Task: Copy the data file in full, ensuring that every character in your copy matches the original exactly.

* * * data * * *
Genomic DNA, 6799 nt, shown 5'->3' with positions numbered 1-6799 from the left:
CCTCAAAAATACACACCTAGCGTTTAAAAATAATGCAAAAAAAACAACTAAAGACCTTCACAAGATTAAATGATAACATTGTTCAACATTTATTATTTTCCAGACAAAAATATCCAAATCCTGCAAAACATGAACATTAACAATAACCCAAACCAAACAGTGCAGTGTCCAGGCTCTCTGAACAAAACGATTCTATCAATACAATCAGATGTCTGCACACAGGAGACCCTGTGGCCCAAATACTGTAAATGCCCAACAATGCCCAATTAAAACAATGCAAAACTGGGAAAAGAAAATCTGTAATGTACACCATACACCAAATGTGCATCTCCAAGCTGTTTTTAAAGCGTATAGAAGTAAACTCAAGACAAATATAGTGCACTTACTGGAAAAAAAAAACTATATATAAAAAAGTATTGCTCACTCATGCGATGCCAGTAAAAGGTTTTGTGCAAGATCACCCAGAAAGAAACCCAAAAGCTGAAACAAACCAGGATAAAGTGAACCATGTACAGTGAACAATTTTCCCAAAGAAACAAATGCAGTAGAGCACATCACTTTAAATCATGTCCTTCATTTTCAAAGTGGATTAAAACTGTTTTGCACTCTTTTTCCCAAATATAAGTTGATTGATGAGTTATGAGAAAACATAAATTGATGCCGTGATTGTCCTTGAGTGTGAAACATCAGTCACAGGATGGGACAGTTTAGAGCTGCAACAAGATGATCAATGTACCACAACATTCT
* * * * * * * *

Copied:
Genomic DNA, 6799 nt, shown 5'->3' with positions numbered 1-6799 from the left:
CCTCAAAAATACACACCTAGCGTTTAAAAATAATGCAAAAAAAACAACTAAAGACCTTCACAAGATTAAATGATAACATTGTTCAACATTTATTATTTTCCAGACAAAAATATCCAAATCCTGCAAAACATGAACATTAACAATAACCCAAACCAAACAGTGCAGTGTCCAGGCTCTCTGAACAAAACGATTCTATCAATACAATCAGATGTCTGCACACAGGAGACCCTGTGGCCCAAATACTGTAAATGCCCAACAATGCCCAATTAAAACAATGCAAAACTGGGAAAAGAAAATCTGTAATGTACACCATACACCAAATGTGCATCTCCAAGCTGTTTTTAAAGCGTATAGAAGTAAACTCAAGACAAATATAGTGCACTTACTGGAAAAAAAAAACTATATATAAAAAAGTATTGCTCACTCATGCGATGCCAGTAAAAGGTTTTGTGCAAGATCACCCAGAAAGAAACCCAAAAGCTGAAACAAACCAGGATAAAGTGAACCATGTACAGTGAACAATTTTCCCAAAGAAACAAATGCAGTAGAGCACATCACTTTAAATCATGTCCTTCATTTTCAAAGTGGATTAAAACTGTTTTGCACTCTTTTTCCCAAATATAAGTTGATTGATGAGTTATGAGAAAACATAAATTGATGCCGTGATTGTCCTTGAGTGTGAAACATCAGTCACAGGATGGGACAGTTTAGAGCTGCAACAAGATGATCAATGTACCACAACATTCT